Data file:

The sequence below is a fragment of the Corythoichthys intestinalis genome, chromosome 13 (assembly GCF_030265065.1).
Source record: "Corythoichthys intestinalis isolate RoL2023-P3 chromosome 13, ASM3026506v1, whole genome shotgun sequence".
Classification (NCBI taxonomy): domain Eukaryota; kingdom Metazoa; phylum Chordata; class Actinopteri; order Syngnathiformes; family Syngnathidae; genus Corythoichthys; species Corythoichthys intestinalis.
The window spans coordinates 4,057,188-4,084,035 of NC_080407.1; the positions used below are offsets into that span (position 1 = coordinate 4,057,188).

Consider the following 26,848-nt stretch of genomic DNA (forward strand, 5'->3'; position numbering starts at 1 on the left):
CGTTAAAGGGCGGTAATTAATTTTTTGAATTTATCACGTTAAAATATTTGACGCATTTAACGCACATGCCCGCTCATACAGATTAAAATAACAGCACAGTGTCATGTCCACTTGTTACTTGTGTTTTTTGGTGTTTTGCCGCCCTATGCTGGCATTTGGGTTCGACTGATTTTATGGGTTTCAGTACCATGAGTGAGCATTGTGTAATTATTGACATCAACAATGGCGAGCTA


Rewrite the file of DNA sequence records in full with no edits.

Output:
The sequence below is a fragment of the Corythoichthys intestinalis genome, chromosome 13 (assembly GCF_030265065.1).
Source record: "Corythoichthys intestinalis isolate RoL2023-P3 chromosome 13, ASM3026506v1, whole genome shotgun sequence".
Classification (NCBI taxonomy): domain Eukaryota; kingdom Metazoa; phylum Chordata; class Actinopteri; order Syngnathiformes; family Syngnathidae; genus Corythoichthys; species Corythoichthys intestinalis.
The window spans coordinates 4,057,188-4,084,035 of NC_080407.1; the positions used below are offsets into that span (position 1 = coordinate 4,057,188).

Consider the following 26,848-nt stretch of genomic DNA (forward strand, 5'->3'; position numbering starts at 1 on the left):
CGTTAAAGGGCGGTAATTAATTTTTTGAATTTATCACGTTAAAATATTTGACGCATTTAACGCACATGCCCGCTCATACAGATTAAAATAACAGCACAGTGTCATGTCCACTTGTTACTTGTGTTTTTTGGTGTTTTGCCGCCCTATGCTGGCATTTGGGTTCGACTGATTTTATGGGTTTCAGTACCATGAGTGAGCATTGTGTAATTATTGACATCAACAATGGCGAGCTA